up a magazine.

Up to that time Coote's and Gardner's divisions of boats had not
moved to the scene of action. Coote arrived at 10.30 a.m., and
Gardner at 1.45 p.m. An hour later, Coote, with some gunboats
and a rocket boat, was sent forward to fire a few rounds at Cogioco's
house ; and then, feeling that the place was as good as in his
possession. Captain Jones sent in to demand a capitulation. It
was Saturday afternoon. The chief was therefore allowed until
Monday morning to think over his position. On the Sunday, how-
ever, Co^ioco abandoned the town and fled to the woods ; and
Akitoye, having come up the river, was formally installed as king
in such buildings as had escaped destruction. Only a small British
party, under Coote, was that day landed. On Monday, the 29th,
Gardner landed with Coote and a larger party, which embarked or
destroyed fifty-two guns of one kind or another.

Captain Jones, in his dispatch to the Commodore, specially
mentioned Captain Lyster, Commander Hillyar,' Lieutenants Edward
Marshall,^ Frederick Dampier Kich, John Corbett,^ and Thomas
Saumarez (2) ; Gunner J. Cook, of the Samson ; Boatswain's Mate
Charles Blofield ; George Yule, E.M.A. ; Surgeon Samuel Donnelly ;
Paymaster Thomas Hockings ; and Clerk Eobert Henry Bullen,^
than whom " no lieutenant could have done better."*

It may be added that, in 1861, Docemo, a subsequent king of
Lagos, ceded the island and port to Great Britain, receiving in
return a pension of £1000 a year until his death in 1885.

The provisions of the treaty of Yandaboo have already been
summarised in this volume.^ It will be recollected that in that
instrument Burmah engaged, in 1826, to receive a British resident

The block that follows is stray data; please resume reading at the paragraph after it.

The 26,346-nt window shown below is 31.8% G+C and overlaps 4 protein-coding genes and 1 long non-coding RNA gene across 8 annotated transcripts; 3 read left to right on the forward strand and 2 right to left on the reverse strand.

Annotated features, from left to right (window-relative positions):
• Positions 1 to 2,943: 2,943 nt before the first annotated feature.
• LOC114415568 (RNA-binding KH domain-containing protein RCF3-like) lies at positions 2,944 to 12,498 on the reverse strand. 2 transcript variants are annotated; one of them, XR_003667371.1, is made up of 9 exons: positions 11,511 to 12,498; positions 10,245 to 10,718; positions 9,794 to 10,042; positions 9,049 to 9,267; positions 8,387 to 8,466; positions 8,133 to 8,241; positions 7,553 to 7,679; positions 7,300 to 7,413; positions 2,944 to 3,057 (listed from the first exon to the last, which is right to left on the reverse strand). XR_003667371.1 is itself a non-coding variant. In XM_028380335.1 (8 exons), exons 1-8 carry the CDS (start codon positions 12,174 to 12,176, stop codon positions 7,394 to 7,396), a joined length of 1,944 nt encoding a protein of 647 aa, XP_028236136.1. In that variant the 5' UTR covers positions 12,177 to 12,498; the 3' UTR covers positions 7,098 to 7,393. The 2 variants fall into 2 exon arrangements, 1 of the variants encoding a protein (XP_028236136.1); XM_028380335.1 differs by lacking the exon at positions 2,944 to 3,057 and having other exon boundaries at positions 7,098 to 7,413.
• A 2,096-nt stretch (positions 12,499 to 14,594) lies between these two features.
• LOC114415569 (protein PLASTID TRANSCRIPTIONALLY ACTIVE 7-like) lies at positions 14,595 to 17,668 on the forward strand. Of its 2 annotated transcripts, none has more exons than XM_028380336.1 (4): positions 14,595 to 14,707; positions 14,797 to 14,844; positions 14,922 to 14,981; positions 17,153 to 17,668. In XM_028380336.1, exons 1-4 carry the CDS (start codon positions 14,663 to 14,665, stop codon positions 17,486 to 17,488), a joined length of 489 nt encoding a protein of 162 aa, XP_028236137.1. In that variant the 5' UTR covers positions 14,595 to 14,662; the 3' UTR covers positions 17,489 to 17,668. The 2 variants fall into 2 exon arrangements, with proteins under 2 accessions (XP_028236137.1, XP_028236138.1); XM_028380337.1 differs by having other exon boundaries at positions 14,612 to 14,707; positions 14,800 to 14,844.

at the court of Ava. No resident was actually sent until 1830. For
seven years after that date the Burmese Government behaved in
a more or less unsatisfactory manner; and, on April 16th, 1837,
Tharrawaddy, having seized the crown, repudiated the treaty, and
obliged the resident, who was not properly supported by the Indian
Government, to withdraw, leaving an assistant in charge. A new-
resident was appointed in 1838 ; but he was not received ; and, in
1840, the establishment at Ava was broken up, the only British

1 Posted, Feb. 20th, 1852. =* Paymaster, Feb. 20th, 1852.

'^ Com., Feb. 20th, 1852. * Brace to Admiralty ; Jones to Bruce.

^ See p. 249.

2 B 2


representative remaining in Burmah being a Eangoon merchant,
who took charge of letters, etc. The long-suiiering of the British
emboldened the Burmese, who presently began to commit various
tyrannical acts. Two, perpetrated in 1851, brought matters to a
crisis. A master of a British ship was illegally detained at Eangoon
on a wholly baseless charge of having drowned his pilot, and was
obliged to purchase his freedom ; and another master was similarly
detained on a charge of having murdered one of his crew, who
had, in fact, died at sea.^ These masters, naturally and properly
indignant, forced the Indian government to take action ; and
in November, 1851, H.M.S. Fox, 42, screw. Commodore George
Eobert Lambert, Commander John Walter Tarleton, with the
H. E. I. Co.'s steamer Tenasserim, sailed from Calcutta to inquire
into the situation. Ere they anchored off Eangoon on November 25th,
they were joined by H.M.S. Serpent, 12, Commander William
Garnham Luard, and by the H. E. I. Co.'s steamer Proserpine.

Lambert, on his arrival, was informed of numerous additional
acts of oppression which had been committed by the governor of